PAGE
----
Catholic Encyclopedia (1913)/St. Possidius

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Bishop of Calama in Numidia, author of a short life of St. Augustine and of an indiculus or list of St. Augustine's writings. The dates of his birth and death are unknown; he was alive and in exile in 437 according to Prosper, who, in his "Chronicle", records that Possidius and two other bishops were persecuted and expelled from their sees by the Vandal king, Genseric, who was an Arian. Possidius (Vita S. Augustini, xxxi), after describing the death of St. Augustine, speaks of his unbroken friendship with him for forty years. He also, speaking of himself in the third person, lets it be known that he was one of the clergy of St. Augustine's monastery (ibid., xii). The date of his promotion to the episcopate was, according to Tillemont, about 397. He followed St. Augustine's example and established a monastery at Calama. At a council, held at Carthage, Possidius challenged Crispinus, the Donatist Bishop of Calama, to a public discussion which the latter declined. Shortly afterwards one of Crispinus's clergy, bearing the same name as his bishop, attempted to assassinate Possidius. Legal proceedings were instituted against Crispinus, the bishop, who refused to punish his presbyter. He was proved to be a heretic and was heavily fined, but at the intercession of Possidius the fine was not exacted ("Vita", xii; St. Augustine, "Ep.", cv, 4; "Contra Crescon.", III, xlvi). In 407, Possidius served, with St. Augustine and five other bishops, on a committee appointed to adjudicate upon some ecclesiastical matter, the particulars of which are not known. In 408 he nearly lost his life in a riot stirred up by the pagans at Callama (St. Augustine, "Epp.", xc, xci, xciii). In 409 he was one of four bishops deputed to go to Italy to obtain the protection of the emperor against the Donatists. He was one of the seven bishops chosen to represent the Catholic party at the "Collatio" of 411. In 416 he assisted at the Council of Milevum, where fifty-nine Numidian bishops addressed a synodal letter to Innocent I, asking him to take action against Pelagianism. He joined with St. Augustine and three other bishops in a further letter to Innocent on the same subject, and was at the conference between St. Augustine and the Donatist Emeritus. When the Vandals invaded Africa, he fled to Hippo and was present at the death of St. Augustine (430). His "Vita S. Augustini", composed before the capture of Carthage (439), is included in all editions of the works of St. Augustine, and also printed in Hurter's "Opusc. SS. Patr.". His indiculus will be found in the last volume of Migne's edition of the works of St. Augustine and in the tenth volume of the Benedictine edition.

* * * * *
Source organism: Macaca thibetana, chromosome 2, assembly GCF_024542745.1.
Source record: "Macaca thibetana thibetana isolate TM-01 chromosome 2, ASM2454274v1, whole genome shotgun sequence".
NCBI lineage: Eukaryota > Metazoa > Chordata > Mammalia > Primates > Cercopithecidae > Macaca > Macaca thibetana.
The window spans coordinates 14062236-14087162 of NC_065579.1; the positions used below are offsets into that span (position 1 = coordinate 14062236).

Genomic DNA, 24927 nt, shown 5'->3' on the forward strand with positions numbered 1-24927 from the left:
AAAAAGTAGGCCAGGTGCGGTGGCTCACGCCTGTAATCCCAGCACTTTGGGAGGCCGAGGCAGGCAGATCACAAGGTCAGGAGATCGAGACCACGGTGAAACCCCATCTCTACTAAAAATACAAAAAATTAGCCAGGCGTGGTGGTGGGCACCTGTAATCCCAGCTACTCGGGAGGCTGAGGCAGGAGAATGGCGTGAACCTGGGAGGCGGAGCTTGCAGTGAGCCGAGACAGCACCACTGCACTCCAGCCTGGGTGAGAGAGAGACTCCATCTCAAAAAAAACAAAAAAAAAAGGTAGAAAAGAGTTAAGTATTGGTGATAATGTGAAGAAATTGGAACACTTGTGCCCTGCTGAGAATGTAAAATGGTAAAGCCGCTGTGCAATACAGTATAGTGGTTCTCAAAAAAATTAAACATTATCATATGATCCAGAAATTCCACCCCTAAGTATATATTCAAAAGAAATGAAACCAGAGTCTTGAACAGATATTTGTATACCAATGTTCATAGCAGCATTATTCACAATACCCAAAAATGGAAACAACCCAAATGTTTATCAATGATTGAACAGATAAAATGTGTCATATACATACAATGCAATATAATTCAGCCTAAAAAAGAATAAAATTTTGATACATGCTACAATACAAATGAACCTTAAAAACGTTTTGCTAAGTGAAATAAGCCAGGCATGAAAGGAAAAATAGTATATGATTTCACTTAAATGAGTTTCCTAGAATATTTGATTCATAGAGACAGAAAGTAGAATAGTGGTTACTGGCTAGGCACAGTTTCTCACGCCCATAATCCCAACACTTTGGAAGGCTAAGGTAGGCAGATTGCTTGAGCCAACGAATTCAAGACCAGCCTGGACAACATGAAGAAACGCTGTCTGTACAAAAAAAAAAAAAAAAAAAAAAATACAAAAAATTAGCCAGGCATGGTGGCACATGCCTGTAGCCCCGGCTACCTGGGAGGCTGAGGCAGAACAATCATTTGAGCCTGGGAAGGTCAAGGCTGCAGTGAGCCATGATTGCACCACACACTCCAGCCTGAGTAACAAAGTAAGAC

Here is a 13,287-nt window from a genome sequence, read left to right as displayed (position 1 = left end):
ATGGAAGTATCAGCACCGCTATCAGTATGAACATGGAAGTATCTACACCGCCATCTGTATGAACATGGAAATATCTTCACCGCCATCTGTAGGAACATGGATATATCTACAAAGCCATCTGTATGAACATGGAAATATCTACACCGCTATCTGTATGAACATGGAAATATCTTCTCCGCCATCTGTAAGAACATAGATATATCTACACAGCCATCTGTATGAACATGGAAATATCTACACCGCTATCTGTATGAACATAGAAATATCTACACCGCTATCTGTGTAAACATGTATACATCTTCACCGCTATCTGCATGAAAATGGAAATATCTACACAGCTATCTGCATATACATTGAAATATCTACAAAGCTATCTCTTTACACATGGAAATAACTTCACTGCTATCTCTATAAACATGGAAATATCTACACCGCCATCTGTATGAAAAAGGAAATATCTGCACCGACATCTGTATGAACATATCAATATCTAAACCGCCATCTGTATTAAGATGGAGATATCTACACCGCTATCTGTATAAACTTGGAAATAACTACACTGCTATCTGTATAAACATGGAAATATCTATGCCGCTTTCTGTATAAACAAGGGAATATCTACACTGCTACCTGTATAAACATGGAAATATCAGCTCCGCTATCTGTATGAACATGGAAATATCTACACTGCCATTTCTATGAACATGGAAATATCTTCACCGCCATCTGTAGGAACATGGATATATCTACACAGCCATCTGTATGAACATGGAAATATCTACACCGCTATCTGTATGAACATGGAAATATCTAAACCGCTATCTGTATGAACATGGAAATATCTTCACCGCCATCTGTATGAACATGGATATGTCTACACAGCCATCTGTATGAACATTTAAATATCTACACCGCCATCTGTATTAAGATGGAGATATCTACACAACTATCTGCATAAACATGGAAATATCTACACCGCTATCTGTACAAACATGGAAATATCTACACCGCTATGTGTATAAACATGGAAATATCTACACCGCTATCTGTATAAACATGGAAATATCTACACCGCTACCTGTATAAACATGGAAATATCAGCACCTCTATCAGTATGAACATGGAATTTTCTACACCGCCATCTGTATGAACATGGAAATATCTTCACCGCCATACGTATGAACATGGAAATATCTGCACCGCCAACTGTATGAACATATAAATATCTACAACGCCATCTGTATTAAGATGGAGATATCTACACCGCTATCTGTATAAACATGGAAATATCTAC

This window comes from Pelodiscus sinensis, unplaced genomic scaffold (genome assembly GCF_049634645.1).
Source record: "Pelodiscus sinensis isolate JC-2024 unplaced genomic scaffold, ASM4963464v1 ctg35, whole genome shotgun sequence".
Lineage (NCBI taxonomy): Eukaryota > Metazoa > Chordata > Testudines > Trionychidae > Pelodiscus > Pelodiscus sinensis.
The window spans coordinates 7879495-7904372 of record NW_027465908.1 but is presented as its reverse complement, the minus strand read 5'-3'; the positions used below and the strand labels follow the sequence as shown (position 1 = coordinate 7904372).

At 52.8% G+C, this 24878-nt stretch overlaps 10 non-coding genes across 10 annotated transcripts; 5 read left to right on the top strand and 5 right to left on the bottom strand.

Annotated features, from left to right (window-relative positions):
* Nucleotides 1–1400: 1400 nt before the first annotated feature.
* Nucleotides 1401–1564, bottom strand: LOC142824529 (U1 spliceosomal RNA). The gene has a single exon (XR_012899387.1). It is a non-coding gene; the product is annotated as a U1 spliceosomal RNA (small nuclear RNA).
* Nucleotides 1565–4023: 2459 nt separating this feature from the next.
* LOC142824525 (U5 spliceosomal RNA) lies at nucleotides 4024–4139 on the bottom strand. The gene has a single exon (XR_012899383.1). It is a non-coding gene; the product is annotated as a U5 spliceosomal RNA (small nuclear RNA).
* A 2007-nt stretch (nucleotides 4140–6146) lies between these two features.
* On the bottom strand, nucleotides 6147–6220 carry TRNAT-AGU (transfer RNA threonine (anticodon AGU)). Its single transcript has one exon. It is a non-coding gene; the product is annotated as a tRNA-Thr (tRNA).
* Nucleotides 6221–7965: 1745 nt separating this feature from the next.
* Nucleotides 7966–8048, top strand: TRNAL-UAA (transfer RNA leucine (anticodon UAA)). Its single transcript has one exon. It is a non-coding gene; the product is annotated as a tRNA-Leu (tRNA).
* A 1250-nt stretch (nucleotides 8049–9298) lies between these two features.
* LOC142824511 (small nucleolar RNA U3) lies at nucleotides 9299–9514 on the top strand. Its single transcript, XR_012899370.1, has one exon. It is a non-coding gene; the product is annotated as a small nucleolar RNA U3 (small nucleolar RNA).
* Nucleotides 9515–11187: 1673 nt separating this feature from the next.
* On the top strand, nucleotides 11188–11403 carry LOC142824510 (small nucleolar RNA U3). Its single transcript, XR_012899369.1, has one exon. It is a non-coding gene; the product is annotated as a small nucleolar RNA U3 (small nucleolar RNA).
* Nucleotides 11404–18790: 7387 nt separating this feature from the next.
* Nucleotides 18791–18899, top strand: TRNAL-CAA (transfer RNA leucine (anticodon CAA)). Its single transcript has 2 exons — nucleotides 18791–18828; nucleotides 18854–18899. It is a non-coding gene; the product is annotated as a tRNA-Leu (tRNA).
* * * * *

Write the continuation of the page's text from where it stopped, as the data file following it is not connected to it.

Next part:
CEILLIER, Hist. des auteurs ecclés., XII; TILLEMONT, Mémoires, XIII.

F. J. BACCHUS